RESCUECOM Provides Help for College Students in Evansville Courier Press

Tips for Students Using Computer on Campus

Courier Press, staff writer 464-7595
Monday, August 14, 2006:

Securing student laptops; theft and damage, are just a few campus hazards

Students who head back to school with laptop computers this fall may want to also take along some security.

They should consider securing their laptop computers against theft, damage, data loss and the scores of dangers they can find on campus.

Laptop computers are increasingly the technology not just of choice, but of necessity on college campuses these days.

"It all depends on the major and what field you are getting into," said Andy Imlay, computer technician at PC Quest in Evansville. Some of these majors will now require students have laptops, he said.

Jeremy Jones, a sales associate at Computers Plus of Evansville, sees the same trend of requiring laptops in college and adds: "I wouldn't be surprised if you see a lot of high schools doing that as well."

Tab Smith, president of Computer Solutions of Evansville, said studentcomputers become "extremely vulnerable" when connected with campus networks, requiring owners to take thorough precautions.

One of the dangers of owning a laptop, as opposed to a desktop computer, is that they are more vulnerable to theft. Some precautions you can take are just common sense. "Don't leave it sitting on a table in a coffee shop," Smith said.

Imlay also recommends you get a combination lock that works like one that you see on many newer model cars. It prevents anyone from opening the computer without having the combination - a strong deterrent to thieves.

Jones says every laptop also has a small lock-hole, which you can use to chain lock your laptop to keep people from taking it from your room. He also recommends that you password protect your files and password protect your administrator name, which someone could use to get into your files.

Jones also recommends you carry your laptop in something that does not look like a laptop case, such as a backpack. If you use a backpack, however, make sure it has a hard spine in it to prevent the screen from bending and being ruined, Jones said.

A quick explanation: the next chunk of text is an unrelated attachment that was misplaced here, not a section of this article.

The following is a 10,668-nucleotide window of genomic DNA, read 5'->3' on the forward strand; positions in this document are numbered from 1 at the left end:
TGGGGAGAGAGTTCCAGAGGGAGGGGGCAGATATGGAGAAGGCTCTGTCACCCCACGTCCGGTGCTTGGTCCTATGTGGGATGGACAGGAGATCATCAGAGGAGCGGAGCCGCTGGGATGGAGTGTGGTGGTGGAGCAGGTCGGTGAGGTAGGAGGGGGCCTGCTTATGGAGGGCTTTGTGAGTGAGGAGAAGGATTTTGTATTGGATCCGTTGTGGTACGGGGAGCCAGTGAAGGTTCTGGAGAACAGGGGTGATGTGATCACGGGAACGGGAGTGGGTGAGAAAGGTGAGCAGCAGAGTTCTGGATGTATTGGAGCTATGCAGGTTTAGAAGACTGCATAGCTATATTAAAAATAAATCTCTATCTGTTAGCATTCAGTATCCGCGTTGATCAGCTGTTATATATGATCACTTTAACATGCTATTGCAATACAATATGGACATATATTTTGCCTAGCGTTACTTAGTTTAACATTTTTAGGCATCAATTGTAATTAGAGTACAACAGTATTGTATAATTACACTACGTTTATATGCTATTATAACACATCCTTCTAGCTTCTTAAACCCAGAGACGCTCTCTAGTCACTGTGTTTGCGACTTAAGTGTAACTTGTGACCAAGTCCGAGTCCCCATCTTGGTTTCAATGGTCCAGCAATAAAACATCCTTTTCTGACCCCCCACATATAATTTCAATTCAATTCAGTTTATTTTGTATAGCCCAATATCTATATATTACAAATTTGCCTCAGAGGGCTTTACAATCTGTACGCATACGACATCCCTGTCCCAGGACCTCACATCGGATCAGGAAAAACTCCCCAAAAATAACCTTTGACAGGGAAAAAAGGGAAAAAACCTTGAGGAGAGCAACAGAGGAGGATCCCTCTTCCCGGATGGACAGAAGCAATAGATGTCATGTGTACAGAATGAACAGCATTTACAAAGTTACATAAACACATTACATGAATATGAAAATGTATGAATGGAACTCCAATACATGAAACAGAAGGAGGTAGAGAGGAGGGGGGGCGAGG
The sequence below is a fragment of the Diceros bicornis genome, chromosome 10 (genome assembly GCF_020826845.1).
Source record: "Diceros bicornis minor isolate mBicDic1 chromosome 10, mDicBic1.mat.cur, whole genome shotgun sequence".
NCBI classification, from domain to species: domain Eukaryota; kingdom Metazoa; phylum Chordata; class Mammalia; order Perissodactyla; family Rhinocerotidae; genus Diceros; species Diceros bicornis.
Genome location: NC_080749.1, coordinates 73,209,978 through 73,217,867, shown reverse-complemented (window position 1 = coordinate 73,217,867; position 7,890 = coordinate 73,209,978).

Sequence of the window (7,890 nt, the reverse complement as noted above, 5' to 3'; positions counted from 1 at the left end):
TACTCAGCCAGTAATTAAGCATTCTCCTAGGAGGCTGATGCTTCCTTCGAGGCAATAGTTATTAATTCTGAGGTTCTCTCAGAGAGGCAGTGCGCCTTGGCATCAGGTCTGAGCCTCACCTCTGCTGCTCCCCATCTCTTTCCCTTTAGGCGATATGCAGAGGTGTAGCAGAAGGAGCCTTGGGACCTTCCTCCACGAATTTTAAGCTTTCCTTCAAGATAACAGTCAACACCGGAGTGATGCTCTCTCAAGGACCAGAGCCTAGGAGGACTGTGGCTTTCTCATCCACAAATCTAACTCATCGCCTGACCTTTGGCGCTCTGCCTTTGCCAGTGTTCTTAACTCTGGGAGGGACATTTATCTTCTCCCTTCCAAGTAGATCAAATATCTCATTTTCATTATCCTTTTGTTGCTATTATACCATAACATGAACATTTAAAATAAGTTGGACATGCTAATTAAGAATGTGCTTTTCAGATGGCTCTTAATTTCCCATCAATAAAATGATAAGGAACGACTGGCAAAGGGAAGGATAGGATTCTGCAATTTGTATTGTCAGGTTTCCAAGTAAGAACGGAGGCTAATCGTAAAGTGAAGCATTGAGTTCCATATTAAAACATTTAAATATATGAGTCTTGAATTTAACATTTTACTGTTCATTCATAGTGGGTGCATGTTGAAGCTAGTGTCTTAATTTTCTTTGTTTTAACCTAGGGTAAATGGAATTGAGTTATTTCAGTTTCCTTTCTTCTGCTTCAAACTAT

Imlay recommends to prevent your laptop from damage, you get "a good quality laptop and a good leather case." Smith recommends that you keep it in that case even in your room. If a laptop screen is damaged, you normally need to buy a new laptop.

Jones and Imlay recommend that you can avoid a lot of damage just by using common sense. Don't place your computer someplace where someone may step on it, or knock it off a shelf.

Imlay and Smith also recommend frequent back-ups to protect your data from being lost. If a hard drive fails, it is often impossible to recover lost data.

Imlay said many laptops have CD burners that you can use to backup your files. Smith recommends spending another $100 to buy an external hard drive to back up important data because too often a burned CD can become garbled.

The most common problem, Smith said, is student computers getting viruses,worms and other problems that campus computer networks seem filled with. He recommends that students acquire a router, which provides a barrier between a laptop and a college network, restricting what goes in and out.

All experts interviewed say laptop owners need a good antivirus and a good spyware protection program to keep transferrable dangers off of their computers. Smith said Norton and McAfee are two well-known companies that provide antivirus protection.

However, Jones recommends that laptop owners seek out lesser known virusprograms, since the popular antivirus programs are more likely to be targeted by virus creators. Jones recommends sticking with a well-known spyware protection program and avoid those programs that masquerade as spyware protection, but are, in fact, spyware itself.

To protect against identity theft on campus, laptop users may also want toinvest in a firewall program, Jones said.

Rescuecom, a national computer repair and support company, also recommends those heading back to campus immediate update Windows when a new security patchis available, don't open emails or files from unknown senders and invest in a new computer that will work better with newer software and be less likely to freeze or lose data.

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